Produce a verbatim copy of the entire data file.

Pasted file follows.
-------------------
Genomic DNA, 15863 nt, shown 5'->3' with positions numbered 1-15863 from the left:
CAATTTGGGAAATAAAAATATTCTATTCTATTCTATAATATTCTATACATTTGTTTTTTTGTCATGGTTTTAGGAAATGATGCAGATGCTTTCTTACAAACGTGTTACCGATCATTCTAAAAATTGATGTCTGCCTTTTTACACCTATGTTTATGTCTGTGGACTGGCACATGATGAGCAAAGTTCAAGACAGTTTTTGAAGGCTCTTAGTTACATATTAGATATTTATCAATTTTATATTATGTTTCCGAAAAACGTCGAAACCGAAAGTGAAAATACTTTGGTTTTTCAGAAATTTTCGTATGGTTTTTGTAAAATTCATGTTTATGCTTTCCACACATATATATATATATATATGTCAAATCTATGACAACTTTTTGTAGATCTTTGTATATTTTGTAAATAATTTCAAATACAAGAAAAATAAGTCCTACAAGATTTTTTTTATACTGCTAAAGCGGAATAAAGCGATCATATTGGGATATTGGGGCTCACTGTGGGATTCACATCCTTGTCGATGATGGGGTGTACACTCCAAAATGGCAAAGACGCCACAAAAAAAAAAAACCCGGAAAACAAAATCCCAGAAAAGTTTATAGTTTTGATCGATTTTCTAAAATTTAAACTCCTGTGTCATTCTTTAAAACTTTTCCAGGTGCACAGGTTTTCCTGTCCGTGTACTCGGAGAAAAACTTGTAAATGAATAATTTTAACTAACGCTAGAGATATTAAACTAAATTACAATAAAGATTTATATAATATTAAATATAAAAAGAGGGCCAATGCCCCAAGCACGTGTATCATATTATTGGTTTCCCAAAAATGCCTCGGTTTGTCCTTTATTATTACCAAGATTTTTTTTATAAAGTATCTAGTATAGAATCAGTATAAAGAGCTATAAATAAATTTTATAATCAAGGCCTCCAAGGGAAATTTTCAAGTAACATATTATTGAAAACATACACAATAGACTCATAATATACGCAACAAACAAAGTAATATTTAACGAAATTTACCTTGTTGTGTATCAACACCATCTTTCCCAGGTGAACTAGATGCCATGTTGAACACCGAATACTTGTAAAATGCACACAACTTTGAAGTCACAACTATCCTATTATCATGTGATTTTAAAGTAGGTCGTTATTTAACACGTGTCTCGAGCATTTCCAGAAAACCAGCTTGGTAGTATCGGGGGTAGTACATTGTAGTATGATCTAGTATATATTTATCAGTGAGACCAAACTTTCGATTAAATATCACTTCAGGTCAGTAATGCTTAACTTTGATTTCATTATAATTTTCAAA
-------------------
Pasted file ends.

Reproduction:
Genomic DNA, 15863 nt, shown 5'->3' with positions numbered 1-15863 from the left:
CAATTTGGGAAATAAAAATATTCTATTCTATTCTATAATATTCTATACATTTGTTTTTTTGTCATGGTTTTAGGAAATGATGCAGATGCTTTCTTACAAACGTGTTACCGATCATTCTAAAAATTGATGTCTGCCTTTTTACACCTATGTTTATGTCTGTGGACTGGCACATGATGAGCAAAGTTCAAGACAGTTTTTGAAGGCTCTTAGTTACATATTAGATATTTATCAATTTTATATTATGTTTCCGAAAAACGTCGAAACCGAAAGTGAAAATACTTTGGTTTTTCAGAAATTTTCGTATGGTTTTTGTAAAATTCATGTTTATGCTTTCCACACATATATATATATATATATGTCAAATCTATGACAACTTTTTGTAGATCTTTGTATATTTTGTAAATAATTTCAAATACAAGAAAAATAAGTCCTACAAGATTTTTTTTATACTGCTAAAGCGGAATAAAGCGATCATATTGGGATATTGGGGCTCACTGTGGGATTCACATCCTTGTCGATGATGGGGTGTACACTCCAAAATGGCAAAGACGCCACAAAAAAAAAAAACCCGGAAAACAAAATCCCAGAAAAGTTTATAGTTTTGATCGATTTTCTAAAATTTAAACTCCTGTGTCATTCTTTAAAACTTTTCCAGGTGCACAGGTTTTCCTGTCCGTGTACTCGGAGAAAAACTTGTAAATGAATAATTTTAACTAACGCTAGAGATATTAAACTAAATTACAATAAAGATTTATATAATATTAAATATAAAAAGAGGGCCAATGCCCCAAGCACGTGTATCATATTATTGGTTTCCCAAAAATGCCTCGGTTTGTCCTTTATTATTACCAAGATTTTTTTTATAAAGTATCTAGTATAGAATCAGTATAAAGAGCTATAAATAAATTTTATAATCAAGGCCTCCAAGGGAAATTTTCAAGTAACATATTATTGAAAACATACACAATAGACTCATAATATACGCAACAAACAAAGTAATATTTAACGAAATTTACCTTGTTGTGTATCAACACCATCTTTCCCAGGTGAACTAGATGCCATGTTGAACACCGAATACTTGTAAAATGCACACAACTTTGAAGTCACAACTATCCTATTATCATGTGATTTTAAAGTAGGTCGTTATTTAACACGTGTCTCGAGCATTTCCAGAAAACCAGCTTGGTAGTATCGGGGGTAGTACATTGTAGTATGATCTAGTATATATTTATCAGTGAGACCAAACTTTCGATTAAATATCACTTCAGGTCAGTAATGCTTAACTTTGATTTCATTATAATTTTCAAA